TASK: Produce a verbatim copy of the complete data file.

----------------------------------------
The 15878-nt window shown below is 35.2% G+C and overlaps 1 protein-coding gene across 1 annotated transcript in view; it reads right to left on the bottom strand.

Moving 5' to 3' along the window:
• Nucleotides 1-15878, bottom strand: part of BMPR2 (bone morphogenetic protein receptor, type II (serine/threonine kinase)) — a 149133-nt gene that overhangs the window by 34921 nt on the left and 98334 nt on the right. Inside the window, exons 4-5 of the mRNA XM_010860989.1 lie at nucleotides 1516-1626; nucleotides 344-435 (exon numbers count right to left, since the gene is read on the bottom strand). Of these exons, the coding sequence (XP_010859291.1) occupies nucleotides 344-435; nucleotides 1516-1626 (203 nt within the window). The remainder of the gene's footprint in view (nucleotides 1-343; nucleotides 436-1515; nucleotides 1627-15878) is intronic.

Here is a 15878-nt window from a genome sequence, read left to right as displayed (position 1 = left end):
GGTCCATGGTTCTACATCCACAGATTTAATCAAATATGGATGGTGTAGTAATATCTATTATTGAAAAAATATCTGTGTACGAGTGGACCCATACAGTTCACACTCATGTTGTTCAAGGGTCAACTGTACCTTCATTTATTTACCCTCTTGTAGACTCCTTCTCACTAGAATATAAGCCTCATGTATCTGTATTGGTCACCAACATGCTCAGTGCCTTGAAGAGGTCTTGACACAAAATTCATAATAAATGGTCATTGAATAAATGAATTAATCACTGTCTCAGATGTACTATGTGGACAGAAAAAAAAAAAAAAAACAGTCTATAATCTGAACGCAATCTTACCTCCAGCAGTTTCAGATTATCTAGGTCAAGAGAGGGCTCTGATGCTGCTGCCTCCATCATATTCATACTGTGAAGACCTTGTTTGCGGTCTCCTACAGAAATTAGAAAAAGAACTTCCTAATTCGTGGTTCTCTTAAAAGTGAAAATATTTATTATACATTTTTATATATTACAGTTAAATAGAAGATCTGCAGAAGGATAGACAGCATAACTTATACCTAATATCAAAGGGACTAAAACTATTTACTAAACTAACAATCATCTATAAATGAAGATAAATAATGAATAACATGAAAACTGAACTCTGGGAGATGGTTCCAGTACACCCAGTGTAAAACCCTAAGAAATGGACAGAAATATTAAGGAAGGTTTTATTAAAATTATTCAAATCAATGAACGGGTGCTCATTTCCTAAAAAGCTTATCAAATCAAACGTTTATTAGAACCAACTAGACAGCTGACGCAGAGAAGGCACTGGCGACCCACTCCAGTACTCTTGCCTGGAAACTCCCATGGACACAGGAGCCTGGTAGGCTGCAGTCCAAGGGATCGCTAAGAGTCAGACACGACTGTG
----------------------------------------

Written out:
The 15878-nt window shown below is 35.2% G+C and overlaps 1 protein-coding gene across 1 annotated transcript in view; it reads right to left on the bottom strand.

Moving 5' to 3' along the window:
• Nucleotides 1-15878, bottom strand: part of BMPR2 (bone morphogenetic protein receptor, type II (serine/threonine kinase)) — a 149133-nt gene that overhangs the window by 34921 nt on the left and 98334 nt on the right. Inside the window, exons 4-5 of the mRNA XM_010860989.1 lie at nucleotides 1516-1626; nucleotides 344-435 (exon numbers count right to left, since the gene is read on the bottom strand). Of these exons, the coding sequence (XP_010859291.1) occupies nucleotides 344-435; nucleotides 1516-1626 (203 nt within the window). The remainder of the gene's footprint in view (nucleotides 1-343; nucleotides 436-1515; nucleotides 1627-15878) is intronic.

Here is a 15878-nt window from a genome sequence, read left to right as displayed (position 1 = left end):
GGTCCATGGTTCTACATCCACAGATTTAATCAAATATGGATGGTGTAGTAATATCTATTATTGAAAAAATATCTGTGTACGAGTGGACCCATACAGTTCACACTCATGTTGTTCAAGGGTCAACTGTACCTTCATTTATTTACCCTCTTGTAGACTCCTTCTCACTAGAATATAAGCCTCATGTATCTGTATTGGTCACCAACATGCTCAGTGCCTTGAAGAGGTCTTGACACAAAATTCATAATAAATGGTCATTGAATAAATGAATTAATCACTGTCTCAGATGTACTATGTGGACAGAAAAAAAAAAAAAAAACAGTCTATAATCTGAACGCAATCTTACCTCCAGCAGTTTCAGATTATCTAGGTCAAGAGAGGGCTCTGATGCTGCTGCCTCCATCATATTCATACTGTGAAGACCTTGTTTGCGGTCTCCTACAGAAATTAGAAAAAGAACTTCCTAATTCGTGGTTCTCTTAAAAGTGAAAATATTTATTATACATTTTTATATATTACAGTTAAATAGAAGATCTGCAGAAGGATAGACAGCATAACTTATACCTAATATCAAAGGGACTAAAACTATTTACTAAACTAACAATCATCTATAAATGAAGATAAATAATGAATAACATGAAAACTGAACTCTGGGAGATGGTTCCAGTACACCCAGTGTAAAACCCTAAGAAATGGACAGAAATATTAAGGAAGGTTTTATTAAAATTATTCAAATCAATGAACGGGTGCTCATTTCCTAAAAAGCTTATCAAATCAAACGTTTATTAGAACCAACTAGACAGCTGACGCAGAGAAGGCACTGGCGACCCACTCCAGTACTCTTGCCTGGAAACTCCCATGGACACAGGAGCCTGGTAGGCTGCAGTCCAAGGGATCGCTAAGAGTCAGACACGACTGTG